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Journal of Case Reports
Hepatobronchial Fistula Secondary to Ruptured Liver Abscess in a Covid-19 Positive Patient
Vikram Kala, Atul Mittal, Ankit Chamoli 
Department of General Medicine, Bhagat Phool Singh Government Medical College for Women, Khanpur Kalan, Sonipat, Haryana, India.
Corresponding Author:
Dr Ankit Chamoli
Email: ankitchamoli93@gmail.com
Received: 05-SEP-2021 Accepted: 18-JAN-2022 Published Online: 05-FEB-2022
DOI: http://dx.doi.org/10.17659/01.2022.0004
Background: Hepatobronchial fistulas are rare entities.Hepatic abscesses can rupture and spread the infection to the thoracic cavity resulting in the formation of the hepatobronchial fistula rarely. Case Report: We present a case of a 22-year-old male, SARS CoV-2 positive patient with liver abscess diagnosed on ultrasonography and clinical symptoms complicated by hepatobronchial fistula confirmed on the CT imaging of thorax and the abdomen. Conclusion: Hepatobronchial fistula is a rare complication of hepatic abscess.
Keywords : Bronchial Fistula, CT scan, Hepatic Abscess, SARS-CoV-2, Thorax.

Various risk factors for hepatic abscess formation are alcoholism, diabetes, immuno-compromised states, recent intestinal surgery [1]. Hepatic abscesses can rupture and spread the infection to the thoracic cavity resulting in the formation of the hepatobronchial fistula rarely [2]. We report one such case in concomitantly SARS CoV-2 positive patient.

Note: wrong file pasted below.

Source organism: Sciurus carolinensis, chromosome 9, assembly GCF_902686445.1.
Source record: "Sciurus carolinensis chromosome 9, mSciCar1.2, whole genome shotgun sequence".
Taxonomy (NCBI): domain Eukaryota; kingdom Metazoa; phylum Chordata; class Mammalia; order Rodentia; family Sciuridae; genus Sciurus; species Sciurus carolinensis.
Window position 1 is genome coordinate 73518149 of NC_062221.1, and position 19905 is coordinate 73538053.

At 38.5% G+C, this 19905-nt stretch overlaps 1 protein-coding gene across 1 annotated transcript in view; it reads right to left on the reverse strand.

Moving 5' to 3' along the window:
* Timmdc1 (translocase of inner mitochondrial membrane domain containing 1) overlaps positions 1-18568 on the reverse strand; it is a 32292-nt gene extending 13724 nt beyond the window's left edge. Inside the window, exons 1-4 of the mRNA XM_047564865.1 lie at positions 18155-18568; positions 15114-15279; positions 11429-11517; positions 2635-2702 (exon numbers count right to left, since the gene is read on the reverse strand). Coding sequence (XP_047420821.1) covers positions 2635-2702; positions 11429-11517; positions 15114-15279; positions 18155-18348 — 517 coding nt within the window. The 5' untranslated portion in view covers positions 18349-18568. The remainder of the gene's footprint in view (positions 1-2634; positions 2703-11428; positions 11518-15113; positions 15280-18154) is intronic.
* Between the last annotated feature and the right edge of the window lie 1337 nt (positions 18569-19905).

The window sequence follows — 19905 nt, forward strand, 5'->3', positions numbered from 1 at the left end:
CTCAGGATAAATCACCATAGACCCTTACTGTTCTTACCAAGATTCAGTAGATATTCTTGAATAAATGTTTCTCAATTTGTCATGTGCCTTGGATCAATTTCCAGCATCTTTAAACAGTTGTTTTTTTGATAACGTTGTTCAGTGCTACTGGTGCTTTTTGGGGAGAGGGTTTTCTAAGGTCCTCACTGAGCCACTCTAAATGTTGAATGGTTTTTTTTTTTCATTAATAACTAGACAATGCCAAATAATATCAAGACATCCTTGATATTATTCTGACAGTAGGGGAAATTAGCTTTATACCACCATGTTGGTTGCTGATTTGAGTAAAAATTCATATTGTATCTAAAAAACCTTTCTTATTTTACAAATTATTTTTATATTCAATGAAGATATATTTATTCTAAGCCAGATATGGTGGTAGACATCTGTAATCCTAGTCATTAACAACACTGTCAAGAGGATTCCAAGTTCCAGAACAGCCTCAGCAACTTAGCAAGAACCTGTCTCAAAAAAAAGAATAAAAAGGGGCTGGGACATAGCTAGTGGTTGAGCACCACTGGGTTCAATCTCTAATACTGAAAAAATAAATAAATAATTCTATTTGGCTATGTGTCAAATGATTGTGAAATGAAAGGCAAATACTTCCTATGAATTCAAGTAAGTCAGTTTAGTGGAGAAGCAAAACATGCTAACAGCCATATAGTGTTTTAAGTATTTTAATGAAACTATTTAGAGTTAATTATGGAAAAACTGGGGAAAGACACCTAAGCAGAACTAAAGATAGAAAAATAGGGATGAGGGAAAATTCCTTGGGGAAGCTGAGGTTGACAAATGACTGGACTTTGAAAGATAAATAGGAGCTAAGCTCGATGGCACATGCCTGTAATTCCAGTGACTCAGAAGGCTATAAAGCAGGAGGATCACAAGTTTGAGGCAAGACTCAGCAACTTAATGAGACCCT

Case Report

A 22 years old male presented to the emergency department of our hospital with chief complaints of fever from past 10 days. Fever was sudden in onset, intermittent, non-documented with chills and rigors and no relieving or aggravating factors. Meanwhile patient also developed gradual onset, progressive right upper abdominal pain radiating to back and aggravated on taking food. The patient also complained of episodes of non-projectile vomiting from the past few days. No history of weight loss or night sweats was present. The patient is a chronic alcoholic and smoker.
In view of fever and the ongoing pandemic of covid-19, the patient was tested for positive SARS-CoV-2 via nasopharyngeal swab. On physical examination, the patient was toxic, febrile having tachycardia and tachypnea. and right hypochondrium tenderness. All blood investigations including liver and renal function tests were normal. Ultrasound abdomen was suggestive of an ill-defined heteroechoic lesion in the right lobe of the liver of approximately 1.5×1 cm with no free fluid in peritoneum. A preliminary diagnosis of liver abscess with covid-19 (positive status) was made.
During the course of hospitalization, the patient developed right-sided pleuritic chest pain with productive foul-smelling green colored, copious, mucoid sputum occasionally blood-stained. Sputum was sent for the culture sensitivity which revealed no significant bacterial growth. Suspecting pleuro-pulmonary complication of hepatic abscess, computed tomography imaging of chest with abdomen was done. CT scan was suggestive of extensive consolidation in the posterior basal segment of the right lower lobe with mild pleural effusion which was extending to the sub-diaphragmatic region through the defect measuring 15 mm in the diaphragm and forming the thick-walled enhancing loculated collection abutting the segment VII of the liver [Fig.1-3].